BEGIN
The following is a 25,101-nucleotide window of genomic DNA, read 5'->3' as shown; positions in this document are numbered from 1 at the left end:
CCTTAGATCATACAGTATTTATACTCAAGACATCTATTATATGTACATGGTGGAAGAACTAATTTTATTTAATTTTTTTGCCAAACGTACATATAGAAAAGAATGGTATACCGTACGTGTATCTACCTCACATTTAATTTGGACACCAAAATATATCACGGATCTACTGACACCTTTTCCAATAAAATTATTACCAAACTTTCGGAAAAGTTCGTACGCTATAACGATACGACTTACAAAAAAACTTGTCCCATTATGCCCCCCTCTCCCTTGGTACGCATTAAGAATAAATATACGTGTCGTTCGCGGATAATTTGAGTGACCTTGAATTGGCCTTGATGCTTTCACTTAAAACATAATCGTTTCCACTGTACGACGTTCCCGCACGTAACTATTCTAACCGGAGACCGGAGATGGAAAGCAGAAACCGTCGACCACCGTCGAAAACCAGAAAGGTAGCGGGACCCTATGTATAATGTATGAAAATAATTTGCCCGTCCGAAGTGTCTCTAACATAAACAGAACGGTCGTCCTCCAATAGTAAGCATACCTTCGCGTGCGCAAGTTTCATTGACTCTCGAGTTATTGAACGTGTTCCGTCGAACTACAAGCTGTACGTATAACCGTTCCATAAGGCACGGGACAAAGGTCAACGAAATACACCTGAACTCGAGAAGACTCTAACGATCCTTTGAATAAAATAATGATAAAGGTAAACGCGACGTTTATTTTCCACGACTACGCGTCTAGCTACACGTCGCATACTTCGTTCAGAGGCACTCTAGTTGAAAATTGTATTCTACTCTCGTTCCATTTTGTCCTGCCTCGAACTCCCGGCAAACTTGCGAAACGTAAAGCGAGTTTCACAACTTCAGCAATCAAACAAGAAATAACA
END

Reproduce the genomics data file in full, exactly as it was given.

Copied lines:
The following is a 25,101-nucleotide window of genomic DNA, read 5'->3' as shown; positions in this document are numbered from 1 at the left end:
CCTTAGATCATACAGTATTTATACTCAAGACATCTATTATATGTACATGGTGGAAGAACTAATTTTATTTAATTTTTTTGCCAAACGTACATATAGAAAAGAATGGTATACCGTACGTGTATCTACCTCACATTTAATTTGGACACCAAAATATATCACGGATCTACTGACACCTTTTCCAATAAAATTATTACCAAACTTTCGGAAAAGTTCGTACGCTATAACGATACGACTTACAAAAAAACTTGTCCCATTATGCCCCCCTCTCCCTTGGTACGCATTAAGAATAAATATACGTGTCGTTCGCGGATAATTTGAGTGACCTTGAATTGGCCTTGATGCTTTCACTTAAAACATAATCGTTTCCACTGTACGACGTTCCCGCACGTAACTATTCTAACCGGAGACCGGAGATGGAAAGCAGAAACCGTCGACCACCGTCGAAAACCAGAAAGGTAGCGGGACCCTATGTATAATGTATGAAAATAATTTGCCCGTCCGAAGTGTCTCTAACATAAACAGAACGGTCGTCCTCCAATAGTAAGCATACCTTCGCGTGCGCAAGTTTCATTGACTCTCGAGTTATTGAACGTGTTCCGTCGAACTACAAGCTGTACGTATAACCGTTCCATAAGGCACGGGACAAAGGTCAACGAAATACACCTGAACTCGAGAAGACTCTAACGATCCTTTGAATAAAATAATGATAAAGGTAAACGCGACGTTTATTTTCCACGACTACGCGTCTAGCTACACGTCGCATACTTCGTTCAGAGGCACTCTAGTTGAAAATTGTATTCTACTCTCGTTCCATTTTGTCCTGCCTCGAACTCCCGGCAAACTTGCGAAACGTAAAGCGAGTTTCACAACTTCAGCAATCAAACAAGAAATAACA